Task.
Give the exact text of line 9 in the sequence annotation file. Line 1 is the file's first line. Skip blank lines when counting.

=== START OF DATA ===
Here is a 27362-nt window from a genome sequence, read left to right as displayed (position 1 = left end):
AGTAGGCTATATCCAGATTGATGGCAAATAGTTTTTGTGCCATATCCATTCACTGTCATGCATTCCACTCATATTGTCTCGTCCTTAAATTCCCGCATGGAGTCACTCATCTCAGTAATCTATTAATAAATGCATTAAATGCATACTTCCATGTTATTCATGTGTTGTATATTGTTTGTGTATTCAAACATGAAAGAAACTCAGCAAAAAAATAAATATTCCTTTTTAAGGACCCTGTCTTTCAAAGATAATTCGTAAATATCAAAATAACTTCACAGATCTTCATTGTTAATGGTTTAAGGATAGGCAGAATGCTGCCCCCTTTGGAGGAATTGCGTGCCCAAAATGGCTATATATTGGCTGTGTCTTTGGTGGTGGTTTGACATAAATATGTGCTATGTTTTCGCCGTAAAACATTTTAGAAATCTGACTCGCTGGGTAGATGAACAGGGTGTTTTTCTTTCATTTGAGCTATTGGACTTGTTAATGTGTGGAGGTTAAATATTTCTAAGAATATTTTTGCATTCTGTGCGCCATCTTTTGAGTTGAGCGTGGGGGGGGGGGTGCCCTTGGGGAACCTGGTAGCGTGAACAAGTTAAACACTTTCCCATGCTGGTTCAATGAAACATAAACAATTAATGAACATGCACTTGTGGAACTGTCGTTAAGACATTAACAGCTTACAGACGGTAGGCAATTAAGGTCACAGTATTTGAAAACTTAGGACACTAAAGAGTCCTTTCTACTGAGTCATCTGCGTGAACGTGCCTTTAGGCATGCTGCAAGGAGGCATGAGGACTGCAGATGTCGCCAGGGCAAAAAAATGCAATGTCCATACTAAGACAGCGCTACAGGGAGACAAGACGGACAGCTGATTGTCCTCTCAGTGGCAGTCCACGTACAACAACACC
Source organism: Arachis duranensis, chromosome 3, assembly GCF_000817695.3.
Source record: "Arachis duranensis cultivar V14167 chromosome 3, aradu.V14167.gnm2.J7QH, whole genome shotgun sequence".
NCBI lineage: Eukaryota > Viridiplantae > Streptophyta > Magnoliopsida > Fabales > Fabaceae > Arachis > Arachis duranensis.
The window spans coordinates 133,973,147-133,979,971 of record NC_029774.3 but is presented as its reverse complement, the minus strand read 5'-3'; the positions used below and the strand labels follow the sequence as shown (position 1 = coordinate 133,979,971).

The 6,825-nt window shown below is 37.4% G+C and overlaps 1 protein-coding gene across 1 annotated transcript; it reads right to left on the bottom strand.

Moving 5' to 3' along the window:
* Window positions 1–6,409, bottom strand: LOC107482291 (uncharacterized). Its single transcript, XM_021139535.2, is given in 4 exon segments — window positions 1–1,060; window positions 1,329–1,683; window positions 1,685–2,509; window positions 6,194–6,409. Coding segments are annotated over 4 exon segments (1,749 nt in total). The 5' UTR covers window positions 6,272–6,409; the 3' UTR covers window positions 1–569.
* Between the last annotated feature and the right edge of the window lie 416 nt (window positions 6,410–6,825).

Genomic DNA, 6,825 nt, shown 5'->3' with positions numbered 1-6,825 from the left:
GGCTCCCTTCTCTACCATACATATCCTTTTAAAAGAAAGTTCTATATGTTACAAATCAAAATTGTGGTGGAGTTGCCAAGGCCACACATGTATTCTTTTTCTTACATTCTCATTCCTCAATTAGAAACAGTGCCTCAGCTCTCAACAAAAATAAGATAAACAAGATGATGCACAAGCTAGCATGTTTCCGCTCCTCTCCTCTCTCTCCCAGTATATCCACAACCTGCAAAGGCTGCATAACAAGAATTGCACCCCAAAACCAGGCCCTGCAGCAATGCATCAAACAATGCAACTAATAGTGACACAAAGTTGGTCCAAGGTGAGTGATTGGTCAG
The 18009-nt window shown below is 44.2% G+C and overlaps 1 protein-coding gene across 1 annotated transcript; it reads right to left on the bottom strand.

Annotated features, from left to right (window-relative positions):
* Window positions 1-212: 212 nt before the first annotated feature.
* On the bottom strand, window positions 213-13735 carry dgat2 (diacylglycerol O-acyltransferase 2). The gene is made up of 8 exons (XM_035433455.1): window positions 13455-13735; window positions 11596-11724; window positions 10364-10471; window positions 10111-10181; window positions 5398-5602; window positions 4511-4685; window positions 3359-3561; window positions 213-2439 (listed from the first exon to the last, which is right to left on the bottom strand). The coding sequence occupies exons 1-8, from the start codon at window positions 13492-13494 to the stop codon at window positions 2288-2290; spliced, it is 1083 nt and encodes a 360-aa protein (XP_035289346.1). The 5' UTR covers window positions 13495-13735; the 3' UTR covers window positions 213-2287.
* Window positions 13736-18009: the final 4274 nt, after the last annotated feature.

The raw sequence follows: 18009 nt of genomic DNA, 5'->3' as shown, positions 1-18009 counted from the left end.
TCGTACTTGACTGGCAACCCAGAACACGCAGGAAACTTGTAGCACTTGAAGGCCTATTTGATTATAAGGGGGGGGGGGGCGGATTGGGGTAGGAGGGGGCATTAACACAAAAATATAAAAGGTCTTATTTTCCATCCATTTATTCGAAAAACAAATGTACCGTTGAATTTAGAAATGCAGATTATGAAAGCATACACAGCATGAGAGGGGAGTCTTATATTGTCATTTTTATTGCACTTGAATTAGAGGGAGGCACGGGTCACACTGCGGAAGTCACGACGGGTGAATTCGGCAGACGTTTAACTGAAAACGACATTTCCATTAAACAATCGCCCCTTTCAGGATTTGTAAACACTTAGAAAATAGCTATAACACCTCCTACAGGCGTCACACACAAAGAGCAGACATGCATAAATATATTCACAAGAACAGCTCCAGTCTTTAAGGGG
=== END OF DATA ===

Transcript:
* Window positions 1–6,409, bottom strand: LOC107482291 (uncharacterized). Its single transcript, XM_021139535.2, is given in 4 exon segments — window positions 1–1,060; window positions 1,329–1,683; window positions 1,685–2,509; window positions 6,194–6,409. Coding segments are annotated over 4 exon segments (1,749 nt in total). The 5' UTR covers window positions 6,272–6,409; the 3' UTR covers window positions 1–569.